I remember one of the first evenings in Cebu City really well, I was sitting together with my travel companions from the “Aktionsgruppe” having dinner in their hotel and we were talking about the day’s experiences or to be more precise we were processing them. The walk back to my hotel afterwards led me approx. 500 m through the city center. Just before my hotel I was crossing over a large busy junction when I could see the figure of a small person on the pavement. I went up to it and it was in fact a little girl, barely five years old lying on the pavement dressed in shorts, a t-shirt with no shoes, with her head towards a steep downward slope without a pillow or anything similar. In the headlights of the cars driving past you could see the heavy clouds of smoke of the unfiltered exhaust fumes drifting over her.

“All people, all children have one thing in common: their right to live, their right to exist!“
Alexander von Wiedenbeck // Philippines, 2015

I stood there frozen for at least half an hour next to the sleeping girl and considered my options. Who could I call, the police or ambulance, probably not, what should I do though? Who can help in this kind of situation? Not really knowing where to turn I approached the hotel’s security staff who had already been watching me from not far away. I asked him whether he knew the girl and where the parents were. He said she is homeless and her parents are probably out collecting returnable bottles or something similar. After insistently asking once again what we could do, he simply shrugged his shoulders. So I went back to the girl where an American and his little daughter had now arrived. He’d also seen the girl and wanted to show his daughter that she/we should be grateful for our circumstances in the Western world. We chatted for quite a while about the girl and what we could do. For one moment I had even considered booking a room in the hotel for the girl so that she could sleep in a proper bed for once and shower or take a bath… but what could I do the next day then? And as we were standing there deliberating another member of security approached us, he waved his torch light up and down the little girl, kicked the girl to wake her up and shooed her away. Under the bridge opposite, in the middle of the road junction, I could just make out her silhouette in the dark still as she once again laid down on the floor to sleep. Shocked, confused and absolutely incredulous about what I had just seen I asked the man whether that was better now, he just shrugged his shoulders like the one before and said in his broken English, “what should we do?” And at that moment I also thought, he’s right, what can we do? I didn’t get a wink of sleep that night.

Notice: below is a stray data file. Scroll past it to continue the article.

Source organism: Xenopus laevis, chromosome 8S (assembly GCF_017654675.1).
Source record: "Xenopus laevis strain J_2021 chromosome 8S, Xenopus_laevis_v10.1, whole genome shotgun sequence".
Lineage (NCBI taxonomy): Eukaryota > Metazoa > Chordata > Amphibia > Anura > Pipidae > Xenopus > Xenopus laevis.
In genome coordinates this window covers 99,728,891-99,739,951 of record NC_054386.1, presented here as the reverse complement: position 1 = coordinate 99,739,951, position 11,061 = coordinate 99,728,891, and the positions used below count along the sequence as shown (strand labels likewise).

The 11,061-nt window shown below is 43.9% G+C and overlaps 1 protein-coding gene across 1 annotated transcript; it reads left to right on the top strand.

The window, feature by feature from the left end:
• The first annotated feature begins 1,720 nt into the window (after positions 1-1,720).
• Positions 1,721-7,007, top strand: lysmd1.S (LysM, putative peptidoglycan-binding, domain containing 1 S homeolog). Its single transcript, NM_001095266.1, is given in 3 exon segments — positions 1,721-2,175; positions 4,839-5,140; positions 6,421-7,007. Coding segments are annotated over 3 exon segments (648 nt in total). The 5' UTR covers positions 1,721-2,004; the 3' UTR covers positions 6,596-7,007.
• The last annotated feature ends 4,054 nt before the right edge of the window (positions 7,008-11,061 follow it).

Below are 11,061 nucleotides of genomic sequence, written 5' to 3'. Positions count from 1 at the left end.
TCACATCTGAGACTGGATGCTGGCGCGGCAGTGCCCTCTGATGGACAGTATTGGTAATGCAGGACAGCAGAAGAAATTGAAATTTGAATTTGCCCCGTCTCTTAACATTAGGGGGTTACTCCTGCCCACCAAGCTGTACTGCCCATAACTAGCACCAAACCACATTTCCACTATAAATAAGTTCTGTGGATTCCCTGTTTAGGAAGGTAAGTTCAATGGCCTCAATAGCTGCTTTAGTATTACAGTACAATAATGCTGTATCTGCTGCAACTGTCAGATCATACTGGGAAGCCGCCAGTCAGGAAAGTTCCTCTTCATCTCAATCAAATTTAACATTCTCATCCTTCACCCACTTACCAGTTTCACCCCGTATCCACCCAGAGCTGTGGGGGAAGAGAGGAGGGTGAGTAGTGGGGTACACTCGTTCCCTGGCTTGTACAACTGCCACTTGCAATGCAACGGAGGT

HOPE – by Alexander von Wiedenbeck

The catalog to the charity exhibition
Limited non-profit exhibition catalog 2.000 copies
140 pages in size 230x320mm printed in Novaton
ISBN 978-3-00-052673-2

>>> The exhibition catalog here available  
>>> Limited Fine Art Prints here available

Behind the Scenes at Obsession for Freedom
Obsession for Freedom